Peter Thiel's Valar Ventures invests $11m in London startup Lystable

 
Lynsey Barber
Follow Lynsey
Web Summit Dublin - Day 3
Peter Johnson founded the startup a year ago (Source: Greg Sigston / City AM)

Peter Thiel's Valar Ventures has ploughed more cash into a startup founded in London which boasts Google among its clients.

Lystable has landed $11m (£7.5m) from Thiel's fund, Goldcrest Capital and Spring Partners to fund its expansion in the US.

The year-old startup provides software for companies to easily manage their contract and freelance workers, which number around 53m in the US and 9.6m in the EU, according to the company.

Read more: Twitter just acquired a very cool London-based AI startup

The latest round brings total investment to more than $15m.

Lystable will relocate its headquarters from London to the US where it believes there is greater opportunity for the fledgling company.

"It’s starting to make less and less sense being in London," founder and former Googler Peter Johnston told City A.M. earlier this year.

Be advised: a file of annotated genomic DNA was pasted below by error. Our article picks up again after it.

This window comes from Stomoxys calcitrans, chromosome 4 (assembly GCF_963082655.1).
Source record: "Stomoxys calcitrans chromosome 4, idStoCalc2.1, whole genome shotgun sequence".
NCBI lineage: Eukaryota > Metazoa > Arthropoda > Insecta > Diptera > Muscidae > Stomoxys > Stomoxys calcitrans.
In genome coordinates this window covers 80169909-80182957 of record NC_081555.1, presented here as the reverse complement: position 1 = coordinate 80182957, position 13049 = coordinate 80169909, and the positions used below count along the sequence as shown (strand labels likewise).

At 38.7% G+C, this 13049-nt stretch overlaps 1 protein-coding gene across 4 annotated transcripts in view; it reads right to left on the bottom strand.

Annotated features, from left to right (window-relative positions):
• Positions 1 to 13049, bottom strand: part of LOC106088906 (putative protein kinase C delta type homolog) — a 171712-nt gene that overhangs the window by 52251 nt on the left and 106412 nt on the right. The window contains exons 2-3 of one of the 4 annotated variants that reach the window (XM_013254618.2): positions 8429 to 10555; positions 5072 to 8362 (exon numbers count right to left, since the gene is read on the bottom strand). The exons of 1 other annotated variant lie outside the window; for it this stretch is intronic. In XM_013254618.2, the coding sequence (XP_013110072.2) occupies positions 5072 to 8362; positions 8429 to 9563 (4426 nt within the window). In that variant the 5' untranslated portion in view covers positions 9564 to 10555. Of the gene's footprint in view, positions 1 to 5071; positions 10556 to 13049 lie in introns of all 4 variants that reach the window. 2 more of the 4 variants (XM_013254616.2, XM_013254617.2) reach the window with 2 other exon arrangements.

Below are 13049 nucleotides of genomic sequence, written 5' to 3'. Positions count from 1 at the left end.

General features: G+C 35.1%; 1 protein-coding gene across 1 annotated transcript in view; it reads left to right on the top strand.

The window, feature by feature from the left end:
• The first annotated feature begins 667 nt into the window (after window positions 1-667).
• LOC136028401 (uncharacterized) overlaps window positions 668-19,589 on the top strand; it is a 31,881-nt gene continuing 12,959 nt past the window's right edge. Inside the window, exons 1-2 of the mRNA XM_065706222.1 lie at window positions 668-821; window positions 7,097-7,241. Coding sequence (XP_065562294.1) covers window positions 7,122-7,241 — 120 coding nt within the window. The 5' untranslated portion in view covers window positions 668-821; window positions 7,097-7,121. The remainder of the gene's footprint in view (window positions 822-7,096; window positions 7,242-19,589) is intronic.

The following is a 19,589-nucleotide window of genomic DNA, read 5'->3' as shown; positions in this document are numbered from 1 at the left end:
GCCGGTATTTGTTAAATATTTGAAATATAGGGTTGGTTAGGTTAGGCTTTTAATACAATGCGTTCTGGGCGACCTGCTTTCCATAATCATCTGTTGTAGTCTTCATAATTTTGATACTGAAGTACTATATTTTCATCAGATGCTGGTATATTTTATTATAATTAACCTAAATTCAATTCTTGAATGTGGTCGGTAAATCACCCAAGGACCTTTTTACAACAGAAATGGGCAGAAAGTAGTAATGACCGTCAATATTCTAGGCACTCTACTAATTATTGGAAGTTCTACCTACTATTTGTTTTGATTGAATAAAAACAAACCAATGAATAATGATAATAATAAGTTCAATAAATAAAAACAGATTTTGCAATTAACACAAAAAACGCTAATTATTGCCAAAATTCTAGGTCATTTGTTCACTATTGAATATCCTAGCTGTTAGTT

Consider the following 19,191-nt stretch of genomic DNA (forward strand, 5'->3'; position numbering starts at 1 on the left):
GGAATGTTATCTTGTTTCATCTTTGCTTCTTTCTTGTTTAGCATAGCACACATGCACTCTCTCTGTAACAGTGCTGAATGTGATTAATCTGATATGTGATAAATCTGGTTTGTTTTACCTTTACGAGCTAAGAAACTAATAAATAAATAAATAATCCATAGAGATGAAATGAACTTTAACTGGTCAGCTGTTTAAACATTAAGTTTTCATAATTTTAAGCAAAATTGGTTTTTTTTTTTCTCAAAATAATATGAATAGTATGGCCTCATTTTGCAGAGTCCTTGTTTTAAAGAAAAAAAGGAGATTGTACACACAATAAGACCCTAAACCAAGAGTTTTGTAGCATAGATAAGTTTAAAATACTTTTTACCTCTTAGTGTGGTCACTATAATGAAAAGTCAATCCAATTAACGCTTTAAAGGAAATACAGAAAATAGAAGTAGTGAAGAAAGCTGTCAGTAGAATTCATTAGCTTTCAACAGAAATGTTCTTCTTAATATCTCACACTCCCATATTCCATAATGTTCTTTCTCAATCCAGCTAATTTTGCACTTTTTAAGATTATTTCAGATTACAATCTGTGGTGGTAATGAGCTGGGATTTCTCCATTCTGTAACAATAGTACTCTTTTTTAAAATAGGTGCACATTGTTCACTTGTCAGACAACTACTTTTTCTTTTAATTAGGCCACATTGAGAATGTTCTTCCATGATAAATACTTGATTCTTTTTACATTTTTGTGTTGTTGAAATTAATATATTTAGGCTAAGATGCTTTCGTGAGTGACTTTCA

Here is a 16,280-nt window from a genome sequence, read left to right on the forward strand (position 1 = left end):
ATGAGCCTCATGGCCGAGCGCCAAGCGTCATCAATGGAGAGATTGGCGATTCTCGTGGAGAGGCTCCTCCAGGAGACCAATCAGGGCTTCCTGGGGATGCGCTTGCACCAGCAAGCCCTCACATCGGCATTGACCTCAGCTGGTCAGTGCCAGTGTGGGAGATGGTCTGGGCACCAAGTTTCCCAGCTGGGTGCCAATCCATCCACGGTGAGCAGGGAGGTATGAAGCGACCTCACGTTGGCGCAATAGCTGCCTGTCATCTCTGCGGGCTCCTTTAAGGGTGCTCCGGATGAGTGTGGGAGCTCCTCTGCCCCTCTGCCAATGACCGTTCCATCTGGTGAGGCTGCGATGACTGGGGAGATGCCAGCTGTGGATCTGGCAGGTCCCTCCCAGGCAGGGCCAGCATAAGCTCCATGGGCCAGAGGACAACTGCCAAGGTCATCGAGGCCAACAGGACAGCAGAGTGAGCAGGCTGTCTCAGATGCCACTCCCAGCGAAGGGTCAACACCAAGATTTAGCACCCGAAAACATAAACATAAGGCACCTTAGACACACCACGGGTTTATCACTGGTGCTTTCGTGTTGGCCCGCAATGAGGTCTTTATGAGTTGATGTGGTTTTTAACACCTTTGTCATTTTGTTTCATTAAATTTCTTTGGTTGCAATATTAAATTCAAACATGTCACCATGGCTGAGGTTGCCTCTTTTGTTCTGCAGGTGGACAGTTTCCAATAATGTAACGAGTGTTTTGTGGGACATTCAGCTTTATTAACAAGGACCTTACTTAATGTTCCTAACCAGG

"Our clients, investors and leads are predominantly out there. Being able to grab these amazing people for a few minutes on the phone is pretty tough if they’re just waking up and our day is finishing.”

The startup intends to have a main team numbering 35 people based in the US by the end of the year.

“This phase is now one of growth," said Johnston.

"We have figured out a lot of nuances and worked to make our model repeatable and scalable with large companies. Securing this funding allows us to scale out sales and marketing and bring in a number of key senior hires on product and engineering.”

Read more: How I made my housemate a millionaire in a year

Lystable is a graduate of the Techstars accelerator. Its 60 clients also include The Economist, Airbnb, CNBC and MTV and it currently manages 20,000 contractors each week.

Valantar Ventures' founding partner James Fitzgerald said: “Legacy software is not equipped to deal with the growing freelancer economy. Lystable’s product solves a real pain point for enterprises who are managing an increasing number of freelancers and contractors. Their product is in another league compared with the incumbents.”

Related articles